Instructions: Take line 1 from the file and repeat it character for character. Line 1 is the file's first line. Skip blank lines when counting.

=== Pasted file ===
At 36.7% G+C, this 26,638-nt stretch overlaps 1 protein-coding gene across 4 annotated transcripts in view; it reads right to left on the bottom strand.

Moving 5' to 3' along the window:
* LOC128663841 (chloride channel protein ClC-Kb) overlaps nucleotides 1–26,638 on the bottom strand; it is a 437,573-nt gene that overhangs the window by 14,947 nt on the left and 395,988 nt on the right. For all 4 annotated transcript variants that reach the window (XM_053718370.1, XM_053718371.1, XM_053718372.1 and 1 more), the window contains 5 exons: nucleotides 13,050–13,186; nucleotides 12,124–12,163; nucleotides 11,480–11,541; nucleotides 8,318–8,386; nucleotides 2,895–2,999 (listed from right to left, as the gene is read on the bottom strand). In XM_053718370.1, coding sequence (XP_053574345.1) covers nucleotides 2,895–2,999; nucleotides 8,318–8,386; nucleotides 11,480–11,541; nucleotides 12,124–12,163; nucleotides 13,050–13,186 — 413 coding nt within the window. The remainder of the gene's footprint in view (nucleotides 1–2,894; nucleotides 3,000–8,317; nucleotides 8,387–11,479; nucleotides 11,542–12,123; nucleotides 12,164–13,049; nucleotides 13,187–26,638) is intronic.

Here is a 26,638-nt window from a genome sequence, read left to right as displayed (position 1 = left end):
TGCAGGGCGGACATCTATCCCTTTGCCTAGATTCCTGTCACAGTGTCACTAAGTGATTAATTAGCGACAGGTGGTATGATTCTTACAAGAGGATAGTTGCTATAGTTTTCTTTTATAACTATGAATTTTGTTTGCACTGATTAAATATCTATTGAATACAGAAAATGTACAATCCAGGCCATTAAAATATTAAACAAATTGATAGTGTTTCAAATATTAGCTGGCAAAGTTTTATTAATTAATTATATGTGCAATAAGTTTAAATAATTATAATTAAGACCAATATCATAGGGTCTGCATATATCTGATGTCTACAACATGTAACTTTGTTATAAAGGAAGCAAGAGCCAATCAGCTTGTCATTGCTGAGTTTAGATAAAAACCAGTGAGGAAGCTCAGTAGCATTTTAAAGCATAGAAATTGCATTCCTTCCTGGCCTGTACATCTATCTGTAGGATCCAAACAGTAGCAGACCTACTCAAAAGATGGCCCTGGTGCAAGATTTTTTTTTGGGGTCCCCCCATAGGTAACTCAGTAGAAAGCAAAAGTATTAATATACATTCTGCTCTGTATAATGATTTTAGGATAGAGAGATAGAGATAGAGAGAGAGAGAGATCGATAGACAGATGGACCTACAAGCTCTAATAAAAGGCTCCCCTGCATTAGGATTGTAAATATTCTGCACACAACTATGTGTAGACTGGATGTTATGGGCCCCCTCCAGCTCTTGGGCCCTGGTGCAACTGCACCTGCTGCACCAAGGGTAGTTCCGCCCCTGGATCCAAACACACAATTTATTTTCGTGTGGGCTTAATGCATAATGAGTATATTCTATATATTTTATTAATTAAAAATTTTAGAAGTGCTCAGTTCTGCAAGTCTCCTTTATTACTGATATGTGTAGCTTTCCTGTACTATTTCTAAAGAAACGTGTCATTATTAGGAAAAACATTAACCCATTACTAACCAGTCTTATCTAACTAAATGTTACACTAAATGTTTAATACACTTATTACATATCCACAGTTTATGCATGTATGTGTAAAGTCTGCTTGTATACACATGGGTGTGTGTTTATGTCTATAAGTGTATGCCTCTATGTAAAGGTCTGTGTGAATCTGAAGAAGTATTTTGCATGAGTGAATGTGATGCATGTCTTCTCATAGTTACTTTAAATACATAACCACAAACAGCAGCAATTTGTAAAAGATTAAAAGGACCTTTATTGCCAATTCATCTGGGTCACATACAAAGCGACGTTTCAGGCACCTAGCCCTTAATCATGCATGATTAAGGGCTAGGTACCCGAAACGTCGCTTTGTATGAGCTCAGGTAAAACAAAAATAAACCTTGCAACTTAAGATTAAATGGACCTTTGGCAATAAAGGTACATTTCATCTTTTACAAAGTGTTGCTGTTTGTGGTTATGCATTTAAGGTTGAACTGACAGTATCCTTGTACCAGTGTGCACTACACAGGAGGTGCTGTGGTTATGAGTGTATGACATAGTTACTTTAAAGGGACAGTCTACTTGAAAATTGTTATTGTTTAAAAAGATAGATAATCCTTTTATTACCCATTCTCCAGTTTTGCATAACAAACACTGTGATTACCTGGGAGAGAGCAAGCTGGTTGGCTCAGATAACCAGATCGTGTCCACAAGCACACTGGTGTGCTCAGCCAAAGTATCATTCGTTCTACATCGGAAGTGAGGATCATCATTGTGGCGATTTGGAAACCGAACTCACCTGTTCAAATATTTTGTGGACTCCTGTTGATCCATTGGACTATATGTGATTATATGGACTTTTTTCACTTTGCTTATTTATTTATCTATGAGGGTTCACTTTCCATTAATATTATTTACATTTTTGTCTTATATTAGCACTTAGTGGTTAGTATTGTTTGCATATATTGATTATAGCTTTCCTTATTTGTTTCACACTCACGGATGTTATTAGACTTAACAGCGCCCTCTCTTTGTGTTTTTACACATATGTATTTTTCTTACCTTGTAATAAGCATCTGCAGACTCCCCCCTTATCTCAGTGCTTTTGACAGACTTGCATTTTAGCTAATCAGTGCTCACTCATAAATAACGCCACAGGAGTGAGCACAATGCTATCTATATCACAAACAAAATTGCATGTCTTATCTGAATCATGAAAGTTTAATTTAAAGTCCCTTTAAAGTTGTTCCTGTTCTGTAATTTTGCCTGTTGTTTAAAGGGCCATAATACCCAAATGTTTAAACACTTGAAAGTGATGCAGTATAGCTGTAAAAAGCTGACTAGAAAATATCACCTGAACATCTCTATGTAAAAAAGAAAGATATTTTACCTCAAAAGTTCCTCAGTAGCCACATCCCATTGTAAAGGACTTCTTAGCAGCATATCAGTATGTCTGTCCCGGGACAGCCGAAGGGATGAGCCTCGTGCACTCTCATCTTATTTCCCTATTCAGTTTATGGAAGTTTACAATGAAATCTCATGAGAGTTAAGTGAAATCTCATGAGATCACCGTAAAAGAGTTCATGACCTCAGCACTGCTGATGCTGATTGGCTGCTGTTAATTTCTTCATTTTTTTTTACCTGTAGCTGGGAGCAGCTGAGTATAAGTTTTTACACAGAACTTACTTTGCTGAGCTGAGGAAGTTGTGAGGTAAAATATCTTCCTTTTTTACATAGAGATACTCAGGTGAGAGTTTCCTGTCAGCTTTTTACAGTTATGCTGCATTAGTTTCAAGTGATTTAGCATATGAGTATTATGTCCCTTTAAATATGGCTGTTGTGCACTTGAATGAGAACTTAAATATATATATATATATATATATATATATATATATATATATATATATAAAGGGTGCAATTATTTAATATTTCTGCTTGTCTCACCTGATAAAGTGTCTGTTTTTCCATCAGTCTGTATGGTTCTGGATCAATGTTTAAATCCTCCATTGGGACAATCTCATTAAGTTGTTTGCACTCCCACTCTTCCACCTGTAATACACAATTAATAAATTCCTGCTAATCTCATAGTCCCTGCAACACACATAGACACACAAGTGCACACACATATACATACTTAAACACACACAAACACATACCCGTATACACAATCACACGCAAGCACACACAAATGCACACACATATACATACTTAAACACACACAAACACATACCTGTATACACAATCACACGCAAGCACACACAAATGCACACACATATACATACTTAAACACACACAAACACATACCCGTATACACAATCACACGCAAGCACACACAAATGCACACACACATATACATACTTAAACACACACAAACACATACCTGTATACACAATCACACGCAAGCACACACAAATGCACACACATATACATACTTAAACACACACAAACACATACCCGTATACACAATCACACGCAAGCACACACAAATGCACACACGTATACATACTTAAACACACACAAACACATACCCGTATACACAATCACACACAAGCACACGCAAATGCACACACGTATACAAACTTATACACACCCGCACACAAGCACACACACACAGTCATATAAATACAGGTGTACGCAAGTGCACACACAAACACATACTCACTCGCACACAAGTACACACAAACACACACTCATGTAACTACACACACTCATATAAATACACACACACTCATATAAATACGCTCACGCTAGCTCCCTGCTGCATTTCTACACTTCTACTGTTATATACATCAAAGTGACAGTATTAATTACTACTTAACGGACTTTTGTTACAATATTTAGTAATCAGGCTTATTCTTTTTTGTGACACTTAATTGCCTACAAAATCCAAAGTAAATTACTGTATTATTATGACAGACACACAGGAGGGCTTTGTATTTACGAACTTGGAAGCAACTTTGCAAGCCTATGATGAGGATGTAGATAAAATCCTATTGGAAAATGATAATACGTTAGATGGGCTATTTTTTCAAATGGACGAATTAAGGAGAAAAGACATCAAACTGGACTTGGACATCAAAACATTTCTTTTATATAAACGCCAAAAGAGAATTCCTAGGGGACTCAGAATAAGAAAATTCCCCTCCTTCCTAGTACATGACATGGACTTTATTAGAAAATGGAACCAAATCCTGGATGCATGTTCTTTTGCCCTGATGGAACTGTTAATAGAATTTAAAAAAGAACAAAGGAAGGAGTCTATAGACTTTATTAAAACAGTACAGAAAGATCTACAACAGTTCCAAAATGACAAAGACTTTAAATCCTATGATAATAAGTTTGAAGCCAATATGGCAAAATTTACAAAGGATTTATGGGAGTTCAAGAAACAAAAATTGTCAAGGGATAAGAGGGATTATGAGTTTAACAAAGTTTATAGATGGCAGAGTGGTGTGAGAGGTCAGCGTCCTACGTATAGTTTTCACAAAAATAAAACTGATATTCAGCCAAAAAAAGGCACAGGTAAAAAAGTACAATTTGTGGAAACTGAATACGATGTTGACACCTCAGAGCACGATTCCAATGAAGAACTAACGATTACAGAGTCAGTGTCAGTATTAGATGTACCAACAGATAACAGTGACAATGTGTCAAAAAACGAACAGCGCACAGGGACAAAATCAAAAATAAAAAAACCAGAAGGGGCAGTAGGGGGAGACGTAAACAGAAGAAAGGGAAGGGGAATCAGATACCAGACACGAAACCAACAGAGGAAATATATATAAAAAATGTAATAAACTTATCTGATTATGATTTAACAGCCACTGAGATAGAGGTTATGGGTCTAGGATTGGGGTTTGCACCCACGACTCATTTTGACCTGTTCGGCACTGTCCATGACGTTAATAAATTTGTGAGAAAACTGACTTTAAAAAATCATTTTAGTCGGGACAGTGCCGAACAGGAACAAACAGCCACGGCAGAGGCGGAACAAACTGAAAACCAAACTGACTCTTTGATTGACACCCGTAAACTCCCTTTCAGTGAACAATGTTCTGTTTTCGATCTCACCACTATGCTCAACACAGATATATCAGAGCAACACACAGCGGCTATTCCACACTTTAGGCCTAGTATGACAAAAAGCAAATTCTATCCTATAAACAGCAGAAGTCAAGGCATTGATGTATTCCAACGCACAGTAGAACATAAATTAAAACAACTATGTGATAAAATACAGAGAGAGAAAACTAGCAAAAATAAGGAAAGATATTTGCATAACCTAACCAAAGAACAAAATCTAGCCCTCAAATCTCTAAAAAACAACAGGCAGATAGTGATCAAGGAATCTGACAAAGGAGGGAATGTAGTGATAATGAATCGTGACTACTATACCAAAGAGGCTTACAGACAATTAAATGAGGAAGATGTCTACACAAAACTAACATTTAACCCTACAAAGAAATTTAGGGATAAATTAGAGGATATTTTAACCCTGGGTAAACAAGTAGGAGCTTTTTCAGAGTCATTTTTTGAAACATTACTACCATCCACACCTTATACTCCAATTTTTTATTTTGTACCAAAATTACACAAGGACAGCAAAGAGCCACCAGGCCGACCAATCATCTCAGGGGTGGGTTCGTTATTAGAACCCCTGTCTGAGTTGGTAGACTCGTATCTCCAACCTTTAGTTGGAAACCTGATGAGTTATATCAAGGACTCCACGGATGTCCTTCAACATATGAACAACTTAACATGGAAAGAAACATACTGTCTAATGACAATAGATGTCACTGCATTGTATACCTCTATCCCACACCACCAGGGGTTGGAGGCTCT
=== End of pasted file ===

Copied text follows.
At 36.7% G+C, this 26,638-nt stretch overlaps 1 protein-coding gene across 4 annotated transcripts in view; it reads right to left on the bottom strand.